Obama plant eine Millarde $ für die NATO-Ostflanke

Die Verteidigungsminister der NATO beraten in diesen Tagen in Brüssel, ob und wie das Bündnis mit stärkerem Engagement in den östlichen Mitgliedsländern auf das russische Verhalten in der Ukraine-Krise reagieren soll – da schaffen die USA schon mal Fakten. Präsident Barack Obama kündigte bei seinem Besuch in Polen am (heutigen) Dienstag an, vom Kongress eine zusätzliche Milliarde US-Dollar zu erbitten, um damit zusätzliche Übungen und – zeitweise – Präsenz von US-Truppen in den osteuropäischen NATO-Staaten zu finanzieren. Von einer dauerhaften stärkeren Präsenz amerikanischer Soldaten dort sprach Obama (noch?) nicht – aber von mehr Manövern, die übrigens auch in Deutschland stattfinden, wie in dem oben im Bild gezeigten Einsatz eines rumänischen Panzers auf dem US-Übungsgelände Hohenfels in Bayern.

Aus dem Fact Sheet des Weißen Hauses (in der von der US-Mission bei der NATO veröffentlichten Fassung):

Since early March, the United States has taken action, both bilaterally and through NATO, to reassure allies of our solemn commitment to their security and territorial integrity as members of the NATO Alliance.  A persistent U.S. air, land, and sea presence in the region, especially in Central and Eastern Europe, is a necessary and appropriate show of support to allies who have contributed robustly and bravely to Alliance operations in Afghanistan and elsewhere and who are now deeply concerned by Russia’s occupation and attempted annexation of Crimea and other provocative actions in Ukraine.  The United States stands by its allies, as they have stood by us.  We will continue to take actions that increase the capability, readiness, and responsiveness of NATO forces to address any threat and that aid in deterring further destabilizing activities.  That is why the President today called on Congress to support a European Reassurance Initiative of up to $1 billion, which will enable us in the next year to undertake measures to:


  • Increase exercises, training, and rotational presence across Europe but especially on the territory of our newer allies.  Many of the U.S. air and ground forces participating in these activities would rotate from the United States.


  • As we have done in Poland, deploy detachments of U.S. planners to augment the capability of our allies to design and host a broad range of training and exercise opportunities.


  • Increase the responsiveness of U.S. forces to reinforce NATO by exploring initiatives such as the prepositioning of equipment and improvements to other reception facilities and infrastructure in Europe.


  • Increase participation by the U.S. Navy in NATO naval force deployments, including more persistent deployments to the Black and Baltic seas.


  • Build the partner capacity of close friends such as Georgia, Moldova, and Ukraine so they can better work alongside the United States and NATO, as well as provide for their own defense.


This initiative will build on existing tools and authorities and will be included in the Department of Defense’s FY 2015 Overseas Contingency Operations (OCO) request to Congress.
In addition to this initiative, we are reviewing our force presence in Europe in light of the new security challenges on the continent.  These efforts will not come at the expense of other defense priorities, such as our commitment to the Asia Pacific rebalance.

Diese Ankündigungen kommen, wohlgemerkt, zu den bereits laufenden US-Aktivitäten in Osteuropa hinzu, wie zum Beispiel der Verstärkung der Luftraumüberwachung über dem Baltikum und etlichen bi-nationalen Übungen mit den baltischen Staaten und Polen, aber auch dem Manöver Combined Ressolve II in Deutschland (aber ohne deutsche Einheiten).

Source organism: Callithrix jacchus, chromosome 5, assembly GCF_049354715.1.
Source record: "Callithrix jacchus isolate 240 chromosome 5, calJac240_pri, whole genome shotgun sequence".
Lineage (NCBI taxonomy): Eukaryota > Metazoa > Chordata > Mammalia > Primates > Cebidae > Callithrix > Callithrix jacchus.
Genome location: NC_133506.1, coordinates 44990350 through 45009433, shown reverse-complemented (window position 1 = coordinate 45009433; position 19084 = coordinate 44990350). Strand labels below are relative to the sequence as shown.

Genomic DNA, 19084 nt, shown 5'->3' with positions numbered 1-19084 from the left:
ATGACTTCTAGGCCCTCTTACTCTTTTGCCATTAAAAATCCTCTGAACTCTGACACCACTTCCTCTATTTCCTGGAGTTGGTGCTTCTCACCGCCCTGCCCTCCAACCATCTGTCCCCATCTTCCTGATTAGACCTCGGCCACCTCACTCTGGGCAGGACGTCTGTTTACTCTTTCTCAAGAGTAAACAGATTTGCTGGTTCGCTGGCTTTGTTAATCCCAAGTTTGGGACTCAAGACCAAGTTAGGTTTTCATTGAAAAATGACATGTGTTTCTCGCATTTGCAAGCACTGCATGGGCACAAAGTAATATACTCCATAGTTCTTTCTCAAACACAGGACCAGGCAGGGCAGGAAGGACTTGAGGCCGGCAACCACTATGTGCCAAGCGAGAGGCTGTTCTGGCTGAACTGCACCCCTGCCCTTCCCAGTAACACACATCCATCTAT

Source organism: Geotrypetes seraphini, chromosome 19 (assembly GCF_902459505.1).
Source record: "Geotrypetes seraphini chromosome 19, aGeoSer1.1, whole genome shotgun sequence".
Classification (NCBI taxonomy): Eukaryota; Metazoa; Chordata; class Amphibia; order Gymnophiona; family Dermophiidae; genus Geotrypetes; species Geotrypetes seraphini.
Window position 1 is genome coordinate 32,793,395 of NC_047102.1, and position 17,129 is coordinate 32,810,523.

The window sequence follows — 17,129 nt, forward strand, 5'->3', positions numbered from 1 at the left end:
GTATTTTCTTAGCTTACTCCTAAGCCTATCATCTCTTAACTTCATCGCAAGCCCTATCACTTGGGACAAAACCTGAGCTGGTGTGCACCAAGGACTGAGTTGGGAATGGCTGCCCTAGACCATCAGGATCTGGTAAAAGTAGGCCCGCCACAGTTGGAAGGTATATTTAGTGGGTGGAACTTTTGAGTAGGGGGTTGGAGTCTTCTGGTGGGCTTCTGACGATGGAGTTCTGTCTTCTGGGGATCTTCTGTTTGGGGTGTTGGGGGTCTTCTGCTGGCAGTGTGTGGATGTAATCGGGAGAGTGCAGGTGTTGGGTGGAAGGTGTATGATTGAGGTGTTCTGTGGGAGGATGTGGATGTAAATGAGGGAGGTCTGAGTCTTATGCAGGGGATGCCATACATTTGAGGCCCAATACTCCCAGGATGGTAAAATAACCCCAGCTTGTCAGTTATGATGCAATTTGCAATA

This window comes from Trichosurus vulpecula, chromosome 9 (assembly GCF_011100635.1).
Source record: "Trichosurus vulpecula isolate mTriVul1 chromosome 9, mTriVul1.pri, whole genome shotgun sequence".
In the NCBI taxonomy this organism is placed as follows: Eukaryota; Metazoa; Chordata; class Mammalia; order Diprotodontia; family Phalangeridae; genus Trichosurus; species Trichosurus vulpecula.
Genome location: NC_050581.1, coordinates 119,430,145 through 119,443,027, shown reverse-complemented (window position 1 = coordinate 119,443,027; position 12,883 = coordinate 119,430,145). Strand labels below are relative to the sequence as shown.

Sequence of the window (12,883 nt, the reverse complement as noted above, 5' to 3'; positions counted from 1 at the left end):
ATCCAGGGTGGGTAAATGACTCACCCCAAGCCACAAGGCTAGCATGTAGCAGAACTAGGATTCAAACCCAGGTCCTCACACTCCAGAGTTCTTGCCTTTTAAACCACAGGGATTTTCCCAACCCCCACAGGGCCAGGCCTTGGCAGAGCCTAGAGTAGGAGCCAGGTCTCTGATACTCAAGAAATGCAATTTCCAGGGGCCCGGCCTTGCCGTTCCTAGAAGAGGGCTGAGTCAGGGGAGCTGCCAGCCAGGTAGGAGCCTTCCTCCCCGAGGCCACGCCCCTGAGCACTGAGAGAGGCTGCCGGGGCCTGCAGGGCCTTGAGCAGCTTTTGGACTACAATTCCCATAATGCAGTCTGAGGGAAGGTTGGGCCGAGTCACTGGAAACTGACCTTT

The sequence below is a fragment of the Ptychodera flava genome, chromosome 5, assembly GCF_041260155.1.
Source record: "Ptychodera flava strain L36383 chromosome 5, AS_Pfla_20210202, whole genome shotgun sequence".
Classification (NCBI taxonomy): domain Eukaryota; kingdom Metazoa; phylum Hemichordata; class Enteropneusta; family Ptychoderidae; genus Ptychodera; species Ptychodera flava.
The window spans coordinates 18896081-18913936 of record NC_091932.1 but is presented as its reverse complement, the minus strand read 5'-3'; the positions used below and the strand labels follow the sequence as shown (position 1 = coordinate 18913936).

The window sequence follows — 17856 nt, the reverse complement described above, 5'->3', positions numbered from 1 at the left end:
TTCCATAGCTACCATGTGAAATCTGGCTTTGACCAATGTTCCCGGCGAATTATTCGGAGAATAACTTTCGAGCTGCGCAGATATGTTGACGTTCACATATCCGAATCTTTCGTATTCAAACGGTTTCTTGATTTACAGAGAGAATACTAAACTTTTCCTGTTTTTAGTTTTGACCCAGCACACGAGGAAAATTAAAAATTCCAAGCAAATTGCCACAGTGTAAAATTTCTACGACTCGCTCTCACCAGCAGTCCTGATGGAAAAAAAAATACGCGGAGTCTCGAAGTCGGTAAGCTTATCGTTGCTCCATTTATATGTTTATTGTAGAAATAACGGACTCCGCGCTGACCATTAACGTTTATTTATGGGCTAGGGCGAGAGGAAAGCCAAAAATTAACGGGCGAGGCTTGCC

Vor der Ankündigung einer dauerhaften Stationierung von US-Truppen im Osten der Allianz schreckt Obama aus gutem Grund zurück: Damit würden die USA faktisch die NATO-Russland-Grundakte aufkündigen, in der das Bündnis auf die Stationierung von substantial combat troops in seinen neuen Mitgliedsländern verzichtet hatte. Interessant wird ja, wie sich die NATO insgesamt dazu positioniert.


  • Polen reicht diese US-Ankündigung nicht, wie die New York Times berichtet:
    “For the first time since the Second World War, one European country has taken a province by force from another European country,” Radoslaw Sikorski, the Polish foreign minister, said in a telephone interview before Mr. Obama’s arrival. “America, we hope, has ways of reassuring us that we haven’t even thought about. There are major bases in Britain, in Spain, in Portugal, in Greece, in Italy. Why not here?”

  • Die NATO will fitter, faster & more flexible werden, Beschlüsse wird’s aber vor dem Gipfel im September in Wales kaum geben – Stars&Stripes:
    A long-term plan to ramp up NATO’s military readiness is underway, but political consensus on the details isn’t likely until alliance heads of state assemble for September’s summit in Wales, NATO’s top official said Tuesday. (…)
    The crisis in Ukraine — along with a range of other threats, including terrorism, piracy and cybercrime — means the 28-nation alliance must adapt, NATO Secretary-General Anders Fogh Rasmussen said at his headquarters in Brussels.“So we need to make NATO fitter, faster and more flexible,” Rasmussen said at the start of two days of talks with defense ministers in Brussels. “We will do that through a readiness action plan. To make sure our forces are even more responsive, with the right capabilities, the right training and the right resources. This work is already ongoing, but the crisis makes it more urgent.”

(Foto: The Romanian Army, playing the Opposing Force alonside U.S. soldiers during exercise Combined Resolve II at the Hohenfels Training Area, Germany, go on the attack in the early morning hours of May 26, 2014 – Photo courtest of Capt. Daniel Nistor, Romanian Land Forces via 7th Army Joint Multinational Training Command auf Flickr unter CC-BY-Lizenz)